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|Deck||French playing cards|
|Playing time||Typically a few minutes|
|Crazy Eights, Mau Mau, Uno|
Jack Change It is a simple card game of the Crazy Eights family that is popular among children. It is usually played by two to six players, although theoretically it can be played with up to ten. This game is a shedding-type card game, the purpose being for a player to be the first to discard all of their cards. Jack Change It appears to be the same game as Jacks, Twos and Eights.
Using a standard deck, seven cards are dealt to each player to create their hand. The remaining cards form the "deck", which players will use to draw their new cards. The top card is turned face up beside the deck to form the "pile". The object of the game is for one player to be the first to discard their hand entirely by placing a card on top of the pile on each of their turns. Some games allow that more than one card can be played at a time, under specific circumstances. Typically the game ends when one player wins, although some games continue until there is only one player left.
The player to the left of the dealer plays first. A player plays a card by placing it on top of the pile, but only if it matches either the Suit or the Rank of the top card. If the player cannot play a card on this turn, then they "pick up" a card from the deck. When there are no more cards in the deck, the top pile card is removed and placed to the side, and the remaining cards are shuffled to form a new deck, and the game resumes.
Several Ranks of cards, most importantly the Jack, have specific effects when they are played. These are normally referred to as "trick cards". Which Ranks count as trick cards, and their effects, can vary between games and players. Typically a player cannot finish a game using a trick card.
There are many variations on trick cards, often with different effects and "House Rules". Below are some of the more common rules, but some games can be played with less cards taking their effects, or more. Some games also may change a cards effect based on its suit, or what it was played on.
These rules can vary greatly, and should be agreed upon at the start of the game.
There are also differing rules on when a trick card can be played e.g. at any time, or only when it matches the suit or rank of the card on top of the pile.
A player cannot start on any of the cards listed below, and a general rule is that a game cannot end on a trick card. There are variations on this, e.g. in the case of a Queen, which can sometimes be used to finish when only two players are participating, or the 5 of Hearts, which may only have a trick card effect if its played on the Ace of Hearts. Some games also allow that if you have a pair of the same rank, you can play both at once. Again, these rules tend to change depending on the players, and should be agreed before the game begins.
This is regarded as the most powerful card in the game. The next player in the order will have to pick up five cards from the deck at the beginning of their turn. This cannot be blocked by any other card.
When a 2 of any Suit is played, the next player in the order has to pick up two cards before they begin their turn. Some games allow that this can be "chained" by the next player playing another 2, meaning the next player in the order must pick up four cards. This can continue until all the twos are played and a player has to pick up 8. A 2 is the only card that can pass on the obligation to pick up 2.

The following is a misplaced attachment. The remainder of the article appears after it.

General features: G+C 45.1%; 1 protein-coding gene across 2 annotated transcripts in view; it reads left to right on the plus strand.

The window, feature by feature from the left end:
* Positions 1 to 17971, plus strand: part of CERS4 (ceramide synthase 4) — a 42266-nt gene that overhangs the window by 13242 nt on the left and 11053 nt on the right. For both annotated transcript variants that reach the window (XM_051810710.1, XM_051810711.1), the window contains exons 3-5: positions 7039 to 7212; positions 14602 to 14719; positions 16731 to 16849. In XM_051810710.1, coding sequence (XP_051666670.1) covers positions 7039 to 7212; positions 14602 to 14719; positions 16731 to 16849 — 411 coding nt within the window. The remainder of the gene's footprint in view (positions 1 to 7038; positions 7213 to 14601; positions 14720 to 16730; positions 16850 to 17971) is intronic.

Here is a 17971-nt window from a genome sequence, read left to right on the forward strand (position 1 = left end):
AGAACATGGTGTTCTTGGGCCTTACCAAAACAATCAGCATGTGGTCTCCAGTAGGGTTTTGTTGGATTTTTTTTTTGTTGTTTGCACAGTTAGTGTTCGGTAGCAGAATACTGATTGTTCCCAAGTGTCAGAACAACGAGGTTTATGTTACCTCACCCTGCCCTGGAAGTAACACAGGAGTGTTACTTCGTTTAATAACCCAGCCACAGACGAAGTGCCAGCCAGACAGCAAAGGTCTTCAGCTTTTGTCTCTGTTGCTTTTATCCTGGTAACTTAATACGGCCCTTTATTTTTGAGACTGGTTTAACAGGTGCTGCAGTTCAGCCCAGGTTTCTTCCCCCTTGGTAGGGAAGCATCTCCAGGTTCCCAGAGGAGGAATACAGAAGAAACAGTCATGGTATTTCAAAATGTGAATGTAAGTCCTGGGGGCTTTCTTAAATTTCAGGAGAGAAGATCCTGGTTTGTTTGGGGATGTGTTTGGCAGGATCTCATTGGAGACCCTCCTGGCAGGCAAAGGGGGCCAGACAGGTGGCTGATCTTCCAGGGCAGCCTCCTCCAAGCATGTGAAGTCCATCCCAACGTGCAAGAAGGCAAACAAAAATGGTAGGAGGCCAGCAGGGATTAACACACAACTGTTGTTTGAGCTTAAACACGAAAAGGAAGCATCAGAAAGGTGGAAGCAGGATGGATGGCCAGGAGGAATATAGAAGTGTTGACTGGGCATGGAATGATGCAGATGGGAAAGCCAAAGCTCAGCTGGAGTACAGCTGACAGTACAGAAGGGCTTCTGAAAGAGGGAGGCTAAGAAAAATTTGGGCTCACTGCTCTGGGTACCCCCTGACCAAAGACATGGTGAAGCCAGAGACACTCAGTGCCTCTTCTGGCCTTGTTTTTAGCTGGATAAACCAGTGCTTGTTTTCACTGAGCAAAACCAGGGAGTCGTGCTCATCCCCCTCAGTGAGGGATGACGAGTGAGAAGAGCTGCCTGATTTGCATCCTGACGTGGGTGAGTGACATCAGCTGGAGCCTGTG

When an 8 of any Suit is played, the next player misses their turn; play passes to the next player. Some games allow that the player only misses their turn if they themselves do not have an 8. If they play an 8, they do this instead of missing their turn.
Some games allow that the effect of the 8 cards can carry over e.g. if a player places an 8 on the pile, and the next player places another 8 on the pile to block this, the third player will then miss two turns instead of one.
A Jack can be played on its suit of card. When a Jack is played, the player can choose the next suit of card to be played, usually by claiming "Jack change it to..." This is where the game gets its name.
A variation is that a Jack can only be played on a suit that it matches.
Another variation is that the Jack can be played on any suit of card, but the change is the one that matches the Jack's own suit. For example a Jack of Hearts could be played on a Spade card, and then the next card must be a Heart.
When a Queen of any Suit is played, the order of play is reversed. The player to the right will take the next turn, and play continues in this fashion until another Queen is played. In a two player game, the Queen's effect if usually ignored as the play order cannot be changed.
The number of starting cards can vary from the normal seven, usually still an odd number such as five or nine. Using five cards allows more players, while nine cards allows two or three players a longer game.
As stated above, the end condition of the game can sometimes be different. Usually there is one winner, and the game ends when they have discarded their hand, but some games allow that the game continues until there is only one remaining player. This means there is one loser, rather than one winner.
Players can try to hold on to their trick cards until needed because if they are used early, the opponent can tell if the player has any trick cards to block any moves. This can be risky, however, as most versions of the rules state that the game cannot end on a trick card.